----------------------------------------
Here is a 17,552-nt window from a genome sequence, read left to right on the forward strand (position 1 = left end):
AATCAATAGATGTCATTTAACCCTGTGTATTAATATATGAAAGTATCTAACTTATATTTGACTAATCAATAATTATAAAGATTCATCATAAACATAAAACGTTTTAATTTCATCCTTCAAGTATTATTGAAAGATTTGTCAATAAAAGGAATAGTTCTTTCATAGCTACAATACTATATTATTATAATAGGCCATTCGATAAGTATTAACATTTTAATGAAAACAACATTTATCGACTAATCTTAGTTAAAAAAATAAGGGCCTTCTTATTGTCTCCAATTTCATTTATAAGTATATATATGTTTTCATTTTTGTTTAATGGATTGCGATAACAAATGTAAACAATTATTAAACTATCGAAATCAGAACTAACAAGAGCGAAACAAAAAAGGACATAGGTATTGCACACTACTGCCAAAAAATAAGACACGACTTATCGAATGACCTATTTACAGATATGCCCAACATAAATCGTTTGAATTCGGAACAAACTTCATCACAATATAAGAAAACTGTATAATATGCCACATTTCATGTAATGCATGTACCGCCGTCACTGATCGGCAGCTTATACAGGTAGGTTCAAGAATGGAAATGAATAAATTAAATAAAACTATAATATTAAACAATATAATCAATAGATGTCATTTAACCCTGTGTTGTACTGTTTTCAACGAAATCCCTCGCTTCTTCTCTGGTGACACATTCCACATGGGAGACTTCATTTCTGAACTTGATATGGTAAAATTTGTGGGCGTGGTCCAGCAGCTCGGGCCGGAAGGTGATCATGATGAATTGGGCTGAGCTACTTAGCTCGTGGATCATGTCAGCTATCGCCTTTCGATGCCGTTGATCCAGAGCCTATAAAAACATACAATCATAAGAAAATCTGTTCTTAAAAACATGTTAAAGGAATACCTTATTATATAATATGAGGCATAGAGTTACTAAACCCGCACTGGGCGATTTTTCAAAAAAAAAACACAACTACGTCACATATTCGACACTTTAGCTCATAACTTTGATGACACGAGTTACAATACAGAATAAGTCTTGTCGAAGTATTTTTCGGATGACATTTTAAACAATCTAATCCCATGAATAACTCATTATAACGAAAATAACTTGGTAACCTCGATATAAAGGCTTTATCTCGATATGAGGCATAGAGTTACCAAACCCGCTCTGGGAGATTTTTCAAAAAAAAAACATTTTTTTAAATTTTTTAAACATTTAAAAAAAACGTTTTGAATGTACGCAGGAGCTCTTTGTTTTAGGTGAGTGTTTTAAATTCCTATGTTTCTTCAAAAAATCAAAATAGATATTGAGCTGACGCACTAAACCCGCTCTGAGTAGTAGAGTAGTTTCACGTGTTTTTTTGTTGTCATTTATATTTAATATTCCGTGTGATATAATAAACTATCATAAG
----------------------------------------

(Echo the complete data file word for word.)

Here is a 17,552-nt window from a genome sequence, read left to right on the forward strand (position 1 = left end):
AATCAATAGATGTCATTTAACCCTGTGTATTAATATATGAAAGTATCTAACTTATATTTGACTAATCAATAATTATAAAGATTCATCATAAACATAAAACGTTTTAATTTCATCCTTCAAGTATTATTGAAAGATTTGTCAATAAAAGGAATAGTTCTTTCATAGCTACAATACTATATTATTATAATAGGCCATTCGATAAGTATTAACATTTTAATGAAAACAACATTTATCGACTAATCTTAGTTAAAAAAATAAGGGCCTTCTTATTGTCTCCAATTTCATTTATAAGTATATATATGTTTTCATTTTTGTTTAATGGATTGCGATAACAAATGTAAACAATTATTAAACTATCGAAATCAGAACTAACAAGAGCGAAACAAAAAAGGACATAGGTATTGCACACTACTGCCAAAAAATAAGACACGACTTATCGAATGACCTATTTACAGATATGCCCAACATAAATCGTTTGAATTCGGAACAAACTTCATCACAATATAAGAAAACTGTATAATATGCCACATTTCATGTAATGCATGTACCGCCGTCACTGATCGGCAGCTTATACAGGTAGGTTCAAGAATGGAAATGAATAAATTAAATAAAACTATAATATTAAACAATATAATCAATAGATGTCATTTAACCCTGTGTTGTACTGTTTTCAACGAAATCCCTCGCTTCTTCTCTGGTGACACATTCCACATGGGAGACTTCATTTCTGAACTTGATATGGTAAAATTTGTGGGCGTGGTCCAGCAGCTCGGGCCGGAAGGTGATCATGATGAATTGGGCTGAGCTACTTAGCTCGTGGATCATGTCAGCTATCGCCTTTCGATGCCGTTGATCCAGAGCCTATAAAAACATACAATCATAAGAAAATCTGTTCTTAAAAACATGTTAAAGGAATACCTTATTATATAATATGAGGCATAGAGTTACTAAACCCGCACTGGGCGATTTTTCAAAAAAAAAACACAACTACGTCACATATTCGACACTTTAGCTCATAACTTTGATGACACGAGTTACAATACAGAATAAGTCTTGTCGAAGTATTTTTCGGATGACATTTTAAACAATCTAATCCCATGAATAACTCATTATAACGAAAATAACTTGGTAACCTCGATATAAAGGCTTTATCTCGATATGAGGCATAGAGTTACCAAACCCGCTCTGGGAGATTTTTCAAAAAAAAAACATTTTTTTAAATTTTTTAAACATTTAAAAAAAACGTTTTGAATGTACGCAGGAGCTCTTTGTTTTAGGTGAGTGTTTTAAATTCCTATGTTTCTTCAAAAAATCAAAATAGATATTGAGCTGACGCACTAAACCCGCTCTGAGTAGTAGAGTAGTTTCACGTGTTTTTTTGTTGTCATTTATATTTAATATTCCGTGTGATATAATAAACTATCATAAG